Each day for the next 19 years 10,000 baby boomers will turn age 65. Besides their age, these boomers have much in common. They face many of the same challenges: A Social Security system that is changing, skyrocketing healthcare costs, and the reality that they may live longer than they ever planned. The result–most Americans feel they are financially unprepared to live into their 70s, 80s, and 90s. Though the picture may seem bleak, there is hope.
1) Healthcare–Protecting your nest egg.
Retirees face a triple threat when it comes to healthcare costs in retirement: Declining health, increasing healthcare premiums, and rising healthcare inflation. The truth is that as we age our bodies continue to break down. Couple this with the fact that health insurance premiums are increasing with age.
At retirement, we will pay more, overall, for healthcare than we did during our working years. Starting Medicare at age 65 is crucial. If you miss this age-based deadline the result can leave you uninsured and paying a late penalty. This is one area where you cannot afford to “learn as you go.” Choosing a Medicare supplement is just as important. While the benefits are standardized, the premiums vary widely.
What does this mean for you? It is essential that you have a plan to deal with healthcare costs during retirement. A recent Fidelity Investments study estimates a couple retiring at age 65 will require $230,000 or more to cover healthcare costs throughout their lifetime. For many this represents a significant portion of their retirement nest egg. If left to chance, healthcare costs may deplete your retirement savings.
2) Social Security–Maximizing your benefit.
How and when you claim Social Security benefits can boost your retirement income by tens of thousands of dollars over your lifetime. While Social Security options may seem straightforward, you owe it to yourself and your spouse to understand all of the options as well as strategies available before beginning benefits. Keep in mind Full Retirement Age (FRA) is no longer 65–today it is 66.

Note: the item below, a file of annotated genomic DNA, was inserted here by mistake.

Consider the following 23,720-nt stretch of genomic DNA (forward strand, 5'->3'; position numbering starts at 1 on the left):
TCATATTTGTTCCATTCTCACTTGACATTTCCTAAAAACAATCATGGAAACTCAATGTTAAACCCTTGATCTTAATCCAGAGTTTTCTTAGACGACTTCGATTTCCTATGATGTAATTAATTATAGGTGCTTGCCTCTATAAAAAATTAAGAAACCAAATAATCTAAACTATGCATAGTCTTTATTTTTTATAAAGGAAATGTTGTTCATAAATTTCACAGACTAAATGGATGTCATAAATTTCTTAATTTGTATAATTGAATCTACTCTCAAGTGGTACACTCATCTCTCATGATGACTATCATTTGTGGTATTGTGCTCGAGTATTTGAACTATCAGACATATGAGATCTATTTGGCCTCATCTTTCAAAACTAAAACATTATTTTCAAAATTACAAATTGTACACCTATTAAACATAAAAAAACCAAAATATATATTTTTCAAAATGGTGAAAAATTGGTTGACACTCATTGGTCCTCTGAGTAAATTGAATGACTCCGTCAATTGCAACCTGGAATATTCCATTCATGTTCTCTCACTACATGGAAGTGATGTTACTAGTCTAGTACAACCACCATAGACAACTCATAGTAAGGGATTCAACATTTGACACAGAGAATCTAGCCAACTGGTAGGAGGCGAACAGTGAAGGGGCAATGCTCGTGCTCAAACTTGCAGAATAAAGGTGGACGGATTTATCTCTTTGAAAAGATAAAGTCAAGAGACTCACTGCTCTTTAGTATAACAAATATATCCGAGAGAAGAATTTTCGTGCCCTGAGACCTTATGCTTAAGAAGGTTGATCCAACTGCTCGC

It’s true that you will receive a higher Social Security benefit if you continue to work and delay benefits until age 70. But it’s more complex than that. Taking Social Security before FRA will cause you to forfeit valuable options. Many naively believe the decision is as easy as, “Should I take my benefit at age 62, 66, or wait until age 70?” While the local Social Security office can explain your options, they will not recommend which option to take or discuss strategies to maximize your benefit.
Maximizing Social Security benefits depends on your personal situation. Making the right decision for you requires a thorough knowledge of the system, your options, the strategies, and your contributions into the system. You will need help beyond what the Social Security office can provide.
3) Longevity–Living longer than you ever thought.
Life expectancy is on the rise. Couples age 65 today have a 50% likelihood that one partner will live to age 94. Have you set enough aside to maintain your lifestyle for a longer period of time? Will you need to reduce your spending at the beginning of retirement to bridge a potential gap? What if you need the services of a care facility? How will that impact your nest egg and your surviving spouse?
Those who have helped provide a loved one with long-term care understand the value of a long-term care policy. An average stay in a long-term care facility is three years. Survey results recently released by Genworth show that the median annual rate for a private nursing home room in 2012 is $81,030. Over the past five years these rates have been increasing at an annual rate of 4.28%. This is much higher than the Consumer Price Index (CPI) would lead you to believe.
While the cost for a long-term care policy may seem high, the reduced financial risk is well worth the annual premium. Keep in mind, Medicare does not cover long-term care facilities. Other options may include self-funding, which requires a significant financial base that can absorb the increased expenses. Medicaid is another option and is the least favorable. It requires you to spend down the majority of your assets. This can leave a surviving spouse without much-needed resources to maintain a comfortable lifestyle.
4) Your Nest Egg–The glue that holds it all together.
Now that you see the storm brewing, what will you do? While 81% of pre-retirees think a retirement income plan is important, 75% of pre-retirees have no plan. What does this say about your concerns for the future? Protecting your precious resources takes well-thought-out planning. The time to do something is now. Consider this your wake-up call!
At Living Well Magazine our mission is to help thriving adults navigate life. Sharla J. Jessop is a Certified Financial Planner at Smedley Financial in Salt Lake City. Please check us out and find more great articles at http://www.livingwellmag.com/category/finance-planning-living-well/